JOHN DULLAGHAN: CONJURING THE GENIUS IN A BOTTLE

What sort of challenges did you face in doing the documentary? ^ Well, no money. I quit my job soon after beginning this project. So I would go and freelance and work a little bit, and then I’d shoot some, and then I’d work a little more to feed my family. And I kinda did that for five years. I went through all the savings I had. And now I’m on my credit cards. MasterCard probably has a hit man out on me. Financially it was tough. And I have a wife and a child, and, you know, when your spouse kind of does a u-turn in the middle of life, it can be a tough thing to go along with. So she’s been very patient and supportive. It’s a big life upheaval.
Bukowski inspired an entire generation of writers to drink while they write. Is that really a good idea? ^ Well, he’s the only person that succeeded at it that I know of. I know Truman Capote was a big drinker, but when he wrote In Cold Blood, he just holed himself up in this hotel room in Kansas and he didn’t have a drop. And Hemingway the same thing; he would never drink while he wrote. And it’s sort of been considered taboo to do both at the same time. But, yeah, Bukowski, he really felt… it’s interesting, he felt he needed the drinking to help get the juices going. At the end of his life, when he was sick, he stopped the drinking while he wrote. And it’s the most powerful stuff. It’s like D.H. Lawrence’s Ship of Death poems. He’s looking at the end, and it’s just this ingenius, dark, powerful stuff. And some of his best. So, it would be interesting to see what he wrote sober for a longer period of his life.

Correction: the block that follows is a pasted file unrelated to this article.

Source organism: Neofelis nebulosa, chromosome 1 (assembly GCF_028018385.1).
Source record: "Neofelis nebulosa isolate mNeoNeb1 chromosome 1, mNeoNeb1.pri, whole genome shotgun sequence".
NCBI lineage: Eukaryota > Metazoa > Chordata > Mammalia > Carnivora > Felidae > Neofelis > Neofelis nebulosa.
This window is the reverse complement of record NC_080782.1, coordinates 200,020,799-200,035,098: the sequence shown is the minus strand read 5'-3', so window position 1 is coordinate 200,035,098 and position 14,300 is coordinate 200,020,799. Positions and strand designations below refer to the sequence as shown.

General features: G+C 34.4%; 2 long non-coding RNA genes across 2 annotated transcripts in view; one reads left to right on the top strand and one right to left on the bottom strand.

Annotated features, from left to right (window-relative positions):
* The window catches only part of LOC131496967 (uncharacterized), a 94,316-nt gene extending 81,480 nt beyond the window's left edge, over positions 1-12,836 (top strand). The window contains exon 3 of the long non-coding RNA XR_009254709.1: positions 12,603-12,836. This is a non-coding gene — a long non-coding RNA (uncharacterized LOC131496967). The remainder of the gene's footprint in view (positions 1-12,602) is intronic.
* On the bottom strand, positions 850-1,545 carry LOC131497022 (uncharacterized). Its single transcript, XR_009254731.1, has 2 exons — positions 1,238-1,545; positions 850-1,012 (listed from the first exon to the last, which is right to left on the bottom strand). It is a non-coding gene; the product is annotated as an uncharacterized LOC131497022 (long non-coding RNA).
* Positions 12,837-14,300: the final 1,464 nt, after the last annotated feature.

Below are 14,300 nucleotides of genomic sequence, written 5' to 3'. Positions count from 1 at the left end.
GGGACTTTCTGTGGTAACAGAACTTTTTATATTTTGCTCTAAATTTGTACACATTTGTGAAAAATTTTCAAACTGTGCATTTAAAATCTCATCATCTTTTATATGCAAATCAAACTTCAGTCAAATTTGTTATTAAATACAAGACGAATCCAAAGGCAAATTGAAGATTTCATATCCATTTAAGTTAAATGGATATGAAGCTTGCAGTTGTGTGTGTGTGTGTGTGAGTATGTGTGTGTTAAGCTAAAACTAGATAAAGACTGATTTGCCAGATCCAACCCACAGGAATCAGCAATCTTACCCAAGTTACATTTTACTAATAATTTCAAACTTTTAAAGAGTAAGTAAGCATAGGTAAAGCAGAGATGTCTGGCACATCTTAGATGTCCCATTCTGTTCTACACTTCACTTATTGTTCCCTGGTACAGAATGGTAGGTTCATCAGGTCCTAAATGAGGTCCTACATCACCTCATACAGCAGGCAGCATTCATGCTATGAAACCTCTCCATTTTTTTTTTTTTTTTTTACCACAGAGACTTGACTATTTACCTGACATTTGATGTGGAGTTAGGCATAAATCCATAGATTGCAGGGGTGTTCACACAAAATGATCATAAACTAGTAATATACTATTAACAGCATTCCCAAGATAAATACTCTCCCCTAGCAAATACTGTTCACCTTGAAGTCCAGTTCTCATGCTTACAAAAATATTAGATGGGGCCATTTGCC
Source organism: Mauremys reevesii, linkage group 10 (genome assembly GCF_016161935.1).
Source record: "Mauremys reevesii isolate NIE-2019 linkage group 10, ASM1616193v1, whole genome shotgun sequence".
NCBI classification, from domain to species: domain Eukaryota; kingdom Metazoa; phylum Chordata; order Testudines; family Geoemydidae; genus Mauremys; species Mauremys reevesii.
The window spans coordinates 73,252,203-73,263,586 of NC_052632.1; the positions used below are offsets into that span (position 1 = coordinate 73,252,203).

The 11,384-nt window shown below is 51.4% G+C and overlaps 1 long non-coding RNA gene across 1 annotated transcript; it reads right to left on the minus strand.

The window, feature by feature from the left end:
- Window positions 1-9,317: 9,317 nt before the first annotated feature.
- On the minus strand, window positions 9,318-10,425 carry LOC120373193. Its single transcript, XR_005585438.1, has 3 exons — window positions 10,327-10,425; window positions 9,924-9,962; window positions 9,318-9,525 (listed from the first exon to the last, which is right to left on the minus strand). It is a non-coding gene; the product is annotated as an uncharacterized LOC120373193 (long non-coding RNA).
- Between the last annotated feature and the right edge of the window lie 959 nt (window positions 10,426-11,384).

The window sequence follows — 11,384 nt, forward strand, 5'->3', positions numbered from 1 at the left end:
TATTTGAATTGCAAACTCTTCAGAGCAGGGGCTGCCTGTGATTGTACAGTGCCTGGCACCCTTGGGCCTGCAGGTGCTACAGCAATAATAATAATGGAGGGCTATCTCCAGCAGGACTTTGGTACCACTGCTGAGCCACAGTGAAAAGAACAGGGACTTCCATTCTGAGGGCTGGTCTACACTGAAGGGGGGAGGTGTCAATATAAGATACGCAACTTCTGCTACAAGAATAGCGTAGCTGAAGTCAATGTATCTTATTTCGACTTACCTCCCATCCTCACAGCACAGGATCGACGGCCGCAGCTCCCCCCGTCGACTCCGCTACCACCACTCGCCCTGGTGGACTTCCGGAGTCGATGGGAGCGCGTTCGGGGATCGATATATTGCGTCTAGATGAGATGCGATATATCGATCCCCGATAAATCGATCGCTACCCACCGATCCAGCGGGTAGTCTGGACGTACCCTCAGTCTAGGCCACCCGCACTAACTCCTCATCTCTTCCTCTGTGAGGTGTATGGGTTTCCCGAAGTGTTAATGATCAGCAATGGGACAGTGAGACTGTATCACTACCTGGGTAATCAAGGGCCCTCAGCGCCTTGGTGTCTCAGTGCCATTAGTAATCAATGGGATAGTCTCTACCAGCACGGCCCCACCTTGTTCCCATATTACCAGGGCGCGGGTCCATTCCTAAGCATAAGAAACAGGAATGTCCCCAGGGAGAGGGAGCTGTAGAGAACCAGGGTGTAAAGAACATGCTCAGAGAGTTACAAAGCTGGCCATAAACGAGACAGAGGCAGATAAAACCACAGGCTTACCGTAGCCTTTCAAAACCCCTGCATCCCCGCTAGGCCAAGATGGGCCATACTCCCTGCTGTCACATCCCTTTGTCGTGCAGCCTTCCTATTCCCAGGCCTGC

Obviously you’re a fan of Bukowski. What are the essential books? ^ I think, for his poetry, there’s a collection that came out posthumously that’s called What Matters Most is How Well You Walk Through the Fire. It’s a wonderful collection. I think for novels: Post Office, the story of his 14 years working as a postal employee. It’s hilarious and it’s tragic and if you’ve worked a lousy job for a boss you hate for no pay, you can relate to that book. And how many of us haven’t? Ham on Rye is the story of his childhood, and how he was traumatized as a kid (beaten by his father), and then he got this horrible case of acne vulgaris, which scarred him internally as well as externally. That’s a really powerful book as well.
What do you hope audiences get from the film? ^ I hope that maybe some young kid sees it and is encouraged to maybe follow their heart, as he did. In this culture, all the forces are down on us to go out in the world and get a career and make a lot of money and do these things that are important maybe to our parents and our teachers… but it’s not always what’s important to us. And Bukowski followed his bliss, and he sacrificed for it. But maybe some young kid sees this film and, you know, he really wants to be a screenwriter, he really wants to be an artist… and his parents are forcing him into law school, and he sees the film and says, “Ahhh… man, I just gotta go with who I am and what I wanna be.” And maybe it’ll create a miracle in some people’s lives. And that’s what I hope.




Posted on February 21, 2003 in Interviews by
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